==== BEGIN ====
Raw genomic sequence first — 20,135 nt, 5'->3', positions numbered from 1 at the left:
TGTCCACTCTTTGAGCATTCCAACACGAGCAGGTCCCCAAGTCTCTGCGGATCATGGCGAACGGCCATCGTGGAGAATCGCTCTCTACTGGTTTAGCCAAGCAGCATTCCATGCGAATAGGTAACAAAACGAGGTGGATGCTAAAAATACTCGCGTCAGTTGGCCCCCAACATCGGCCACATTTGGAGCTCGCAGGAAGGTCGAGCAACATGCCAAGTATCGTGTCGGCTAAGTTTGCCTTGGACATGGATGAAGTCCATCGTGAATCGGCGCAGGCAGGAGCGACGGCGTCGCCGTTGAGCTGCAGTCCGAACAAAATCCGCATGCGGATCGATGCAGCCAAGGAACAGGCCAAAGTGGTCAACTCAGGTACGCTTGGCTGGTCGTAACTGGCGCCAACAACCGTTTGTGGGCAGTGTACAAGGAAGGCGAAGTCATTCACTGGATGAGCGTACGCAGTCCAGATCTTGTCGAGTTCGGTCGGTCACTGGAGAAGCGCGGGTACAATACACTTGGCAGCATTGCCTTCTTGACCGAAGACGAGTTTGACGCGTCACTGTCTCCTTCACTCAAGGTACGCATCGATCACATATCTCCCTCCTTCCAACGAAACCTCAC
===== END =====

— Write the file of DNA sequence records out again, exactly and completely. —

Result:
Raw genomic sequence first — 20,135 nt, 5'->3', positions numbered from 1 at the left:
TGTCCACTCTTTGAGCATTCCAACACGAGCAGGTCCCCAAGTCTCTGCGGATCATGGCGAACGGCCATCGTGGAGAATCGCTCTCTACTGGTTTAGCCAAGCAGCATTCCATGCGAATAGGTAACAAAACGAGGTGGATGCTAAAAATACTCGCGTCAGTTGGCCCCCAACATCGGCCACATTTGGAGCTCGCAGGAAGGTCGAGCAACATGCCAAGTATCGTGTCGGCTAAGTTTGCCTTGGACATGGATGAAGTCCATCGTGAATCGGCGCAGGCAGGAGCGACGGCGTCGCCGTTGAGCTGCAGTCCGAACAAAATCCGCATGCGGATCGATGCAGCCAAGGAACAGGCCAAAGTGGTCAACTCAGGTACGCTTGGCTGGTCGTAACTGGCGCCAACAACCGTTTGTGGGCAGTGTACAAGGAAGGCGAAGTCATTCACTGGATGAGCGTACGCAGTCCAGATCTTGTCGAGTTCGGTCGGTCACTGGAGAAGCGCGGGTACAATACACTTGGCAGCATTGCCTTCTTGACCGAAGACGAGTTTGACGCGTCACTGTCTCCTTCACTCAAGGTACGCATCGATCACATATCTCCCTCCTTCCAACGAAACCTCAC